Another reason may have been the unappealing branding (No Julia Childs no iron chef no top chef no you tube)- as in the McDonalds example. I read Oliver Sacks account of a color-blinded artist (haven't we all?) and loved it. It shows how much color is part of psychology, taste and ultimately meaning.

Orange and yellow = hungry right?

8/08/2007 01:40:00 PM  
Blogger zipthwung said...

food.com advance web site design

they paid a lot of money for that site. Hemoraged money.

I think the better business model is to creat webisodes of spoofs of old commercials and sell them to enthusiasts for 3 dollars and episode. But also they would be commercials so you could get ad revenue.

Want to invest?

8/08/2007 01:59:00 PM  
Blogger Joanne Mattera said...

Well, I know how I'm going to deal with Didja: the same way I deal with McD and Disney. Give them no money, time or attention.
But I like dp's thinking that it would be great if all advertisers put all their commercials onto the site. In the meantime, I'm going to keep working that Mute button.

By the way, Zip, no offense, but your animated picture thing is retinally offensive. I mean, it hurts. Sometimes I can't read your posts because it hurts to see the flashing images. I tried reading one post with my thumb over the pix, but that was just silly. Gotta hand it to you, though: you've managed to cram half a dozen images into one picture frame, and I've yet to figure out how to get one in there.

8/08/2007 02:50:00 PM  
Blogger zipthwung said...

Sorry, I hadn't realized. I'll try to get it up to around 72mhz so you wont notice.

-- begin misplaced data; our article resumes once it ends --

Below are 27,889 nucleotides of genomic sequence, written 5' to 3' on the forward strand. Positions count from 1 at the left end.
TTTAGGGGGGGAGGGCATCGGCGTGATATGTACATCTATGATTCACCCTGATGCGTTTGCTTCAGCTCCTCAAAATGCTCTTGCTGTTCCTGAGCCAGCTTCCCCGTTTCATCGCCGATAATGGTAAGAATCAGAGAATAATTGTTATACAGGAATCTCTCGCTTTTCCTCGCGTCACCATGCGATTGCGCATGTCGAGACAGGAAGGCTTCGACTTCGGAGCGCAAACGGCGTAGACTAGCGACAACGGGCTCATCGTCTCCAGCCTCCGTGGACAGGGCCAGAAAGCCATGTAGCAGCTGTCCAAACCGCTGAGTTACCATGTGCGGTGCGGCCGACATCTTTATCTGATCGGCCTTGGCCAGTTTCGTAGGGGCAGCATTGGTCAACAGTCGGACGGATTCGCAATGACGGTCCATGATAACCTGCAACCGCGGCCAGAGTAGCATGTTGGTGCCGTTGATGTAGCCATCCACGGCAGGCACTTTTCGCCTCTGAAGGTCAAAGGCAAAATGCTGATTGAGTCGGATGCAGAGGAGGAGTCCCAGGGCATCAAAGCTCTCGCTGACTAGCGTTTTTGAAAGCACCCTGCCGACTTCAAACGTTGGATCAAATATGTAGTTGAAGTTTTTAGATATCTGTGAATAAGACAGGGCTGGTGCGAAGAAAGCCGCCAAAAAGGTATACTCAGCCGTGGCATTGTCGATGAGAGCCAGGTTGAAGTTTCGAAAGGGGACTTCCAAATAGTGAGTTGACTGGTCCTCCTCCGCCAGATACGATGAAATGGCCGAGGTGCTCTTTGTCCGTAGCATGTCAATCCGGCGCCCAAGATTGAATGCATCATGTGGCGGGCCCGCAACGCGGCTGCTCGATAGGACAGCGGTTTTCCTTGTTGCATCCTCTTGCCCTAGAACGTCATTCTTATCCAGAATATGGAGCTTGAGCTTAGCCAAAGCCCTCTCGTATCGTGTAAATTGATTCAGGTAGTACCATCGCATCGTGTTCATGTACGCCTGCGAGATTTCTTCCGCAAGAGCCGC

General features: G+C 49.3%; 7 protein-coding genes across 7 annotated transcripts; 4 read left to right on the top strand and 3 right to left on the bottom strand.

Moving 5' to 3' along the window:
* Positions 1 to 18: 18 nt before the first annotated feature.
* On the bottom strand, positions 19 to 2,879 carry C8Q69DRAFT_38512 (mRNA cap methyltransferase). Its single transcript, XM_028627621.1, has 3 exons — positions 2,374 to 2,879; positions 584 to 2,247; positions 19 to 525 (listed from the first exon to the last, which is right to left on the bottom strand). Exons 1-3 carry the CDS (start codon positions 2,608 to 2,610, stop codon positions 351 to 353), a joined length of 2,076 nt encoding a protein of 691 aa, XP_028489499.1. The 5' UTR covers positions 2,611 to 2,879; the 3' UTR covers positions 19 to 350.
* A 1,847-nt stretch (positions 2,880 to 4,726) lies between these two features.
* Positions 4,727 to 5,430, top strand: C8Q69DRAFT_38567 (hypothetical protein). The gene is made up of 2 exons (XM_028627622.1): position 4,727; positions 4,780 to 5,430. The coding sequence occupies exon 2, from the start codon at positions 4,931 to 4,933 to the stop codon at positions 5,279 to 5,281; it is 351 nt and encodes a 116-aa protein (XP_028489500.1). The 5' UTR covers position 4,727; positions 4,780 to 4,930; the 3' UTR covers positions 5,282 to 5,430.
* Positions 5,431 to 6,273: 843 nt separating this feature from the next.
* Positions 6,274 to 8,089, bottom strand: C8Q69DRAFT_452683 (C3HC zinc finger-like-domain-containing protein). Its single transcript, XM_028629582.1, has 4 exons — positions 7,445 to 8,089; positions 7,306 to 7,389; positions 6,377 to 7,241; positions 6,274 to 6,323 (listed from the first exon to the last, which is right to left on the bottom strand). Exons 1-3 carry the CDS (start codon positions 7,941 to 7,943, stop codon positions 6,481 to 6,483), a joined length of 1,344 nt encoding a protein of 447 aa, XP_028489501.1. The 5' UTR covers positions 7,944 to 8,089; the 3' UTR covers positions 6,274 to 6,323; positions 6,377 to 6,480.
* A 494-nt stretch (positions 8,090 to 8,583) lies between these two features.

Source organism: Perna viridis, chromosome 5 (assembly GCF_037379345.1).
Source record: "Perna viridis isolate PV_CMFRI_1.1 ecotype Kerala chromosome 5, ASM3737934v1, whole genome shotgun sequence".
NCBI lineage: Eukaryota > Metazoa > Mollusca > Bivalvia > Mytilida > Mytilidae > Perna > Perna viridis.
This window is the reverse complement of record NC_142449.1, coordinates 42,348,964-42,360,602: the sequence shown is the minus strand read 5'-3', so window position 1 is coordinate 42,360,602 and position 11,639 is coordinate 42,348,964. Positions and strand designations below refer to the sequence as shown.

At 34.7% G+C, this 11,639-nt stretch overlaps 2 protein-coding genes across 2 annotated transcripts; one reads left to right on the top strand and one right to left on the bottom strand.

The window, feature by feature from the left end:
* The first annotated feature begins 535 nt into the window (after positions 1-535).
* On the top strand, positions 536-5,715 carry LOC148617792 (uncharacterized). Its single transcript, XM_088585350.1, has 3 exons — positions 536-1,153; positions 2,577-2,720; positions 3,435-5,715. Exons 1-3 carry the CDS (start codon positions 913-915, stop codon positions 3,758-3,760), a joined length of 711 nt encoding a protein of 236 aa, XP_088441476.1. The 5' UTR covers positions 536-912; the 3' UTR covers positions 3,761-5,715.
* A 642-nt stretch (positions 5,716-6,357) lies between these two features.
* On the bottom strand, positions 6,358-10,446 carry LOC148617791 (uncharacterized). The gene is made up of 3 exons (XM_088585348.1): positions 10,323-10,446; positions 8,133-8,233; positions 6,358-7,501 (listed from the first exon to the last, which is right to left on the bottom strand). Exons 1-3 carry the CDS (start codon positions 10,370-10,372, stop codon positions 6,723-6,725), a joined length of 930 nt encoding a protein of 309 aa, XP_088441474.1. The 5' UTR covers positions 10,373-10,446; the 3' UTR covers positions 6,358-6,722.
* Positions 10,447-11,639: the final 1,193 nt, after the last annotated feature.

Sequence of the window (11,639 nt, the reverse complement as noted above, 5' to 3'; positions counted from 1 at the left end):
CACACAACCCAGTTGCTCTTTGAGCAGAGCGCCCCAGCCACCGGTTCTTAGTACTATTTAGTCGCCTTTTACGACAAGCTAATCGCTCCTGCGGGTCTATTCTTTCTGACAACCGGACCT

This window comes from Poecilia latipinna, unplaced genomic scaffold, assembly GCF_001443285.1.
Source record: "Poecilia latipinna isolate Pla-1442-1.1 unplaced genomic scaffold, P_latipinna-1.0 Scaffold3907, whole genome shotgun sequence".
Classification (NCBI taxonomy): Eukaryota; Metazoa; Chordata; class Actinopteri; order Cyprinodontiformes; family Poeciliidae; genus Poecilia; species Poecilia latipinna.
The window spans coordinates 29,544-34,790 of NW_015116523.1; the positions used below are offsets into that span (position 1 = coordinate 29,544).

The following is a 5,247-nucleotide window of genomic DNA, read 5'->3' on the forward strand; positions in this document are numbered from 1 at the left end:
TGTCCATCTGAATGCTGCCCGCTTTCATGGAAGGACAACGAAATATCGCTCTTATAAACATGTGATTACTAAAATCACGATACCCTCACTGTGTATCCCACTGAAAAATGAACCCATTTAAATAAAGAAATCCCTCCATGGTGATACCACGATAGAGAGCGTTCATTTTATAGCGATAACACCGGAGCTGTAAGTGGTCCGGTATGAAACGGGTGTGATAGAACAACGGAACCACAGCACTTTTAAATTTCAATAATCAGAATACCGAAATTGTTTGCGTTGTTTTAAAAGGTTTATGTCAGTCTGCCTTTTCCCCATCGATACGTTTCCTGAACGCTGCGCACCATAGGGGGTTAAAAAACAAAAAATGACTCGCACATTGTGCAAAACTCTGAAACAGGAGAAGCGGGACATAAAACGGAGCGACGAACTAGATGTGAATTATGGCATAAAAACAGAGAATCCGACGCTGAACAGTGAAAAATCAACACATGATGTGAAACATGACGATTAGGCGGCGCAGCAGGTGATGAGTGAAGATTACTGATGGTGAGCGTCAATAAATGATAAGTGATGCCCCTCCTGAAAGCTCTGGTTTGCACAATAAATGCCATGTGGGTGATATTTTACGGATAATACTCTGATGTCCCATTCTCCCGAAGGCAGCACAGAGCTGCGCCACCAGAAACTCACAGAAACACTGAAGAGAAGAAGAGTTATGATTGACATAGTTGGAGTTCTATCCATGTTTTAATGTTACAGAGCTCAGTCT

8/08/2007 03:00:00 PM  
Anonymous dp said...

In the meantime, I'm going to keep working that Mute button.

Or you could do what I do, and just skip tv altogether. Except for Entourage, of course. (Okay, I watch John From Cincinnati too.)

8/08/2007 03:44:00 PM  
Anonymous David said...

PS - There's an interesting bio on William Gibson's website, where he atributes his success as a writer to tv abstinence.

"I suspect I have spent just about exactly as much time actually writing as the average person my age has spent watching television, and that, as much as anything, may be the real secret here. "

8/08/2007 03:56:00 PM  
Blogger zipthwung said...

I grew up in a household without TV, and I know I've gotten a lot better at watching tv since then. Media literacy doesn't grow on trees.

8/08/2007 10:07:00 PM  
Blogger Kate said...

David, thanks for the intro to William Gibson. His bio was a delight. I'm adding that quote to my collection.

I stopped watching TV 20 years ago, about the same time I started making art seriously... that's 20 years of parties where you're the only one who didn't see Twin Peaks, Seinfeld, or Southpark last night.

8/08/2007 10:18:00 PM  
Anonymous A Jab In Jest said...

is that why your art blows?

8/09/2007 11:15:00 PM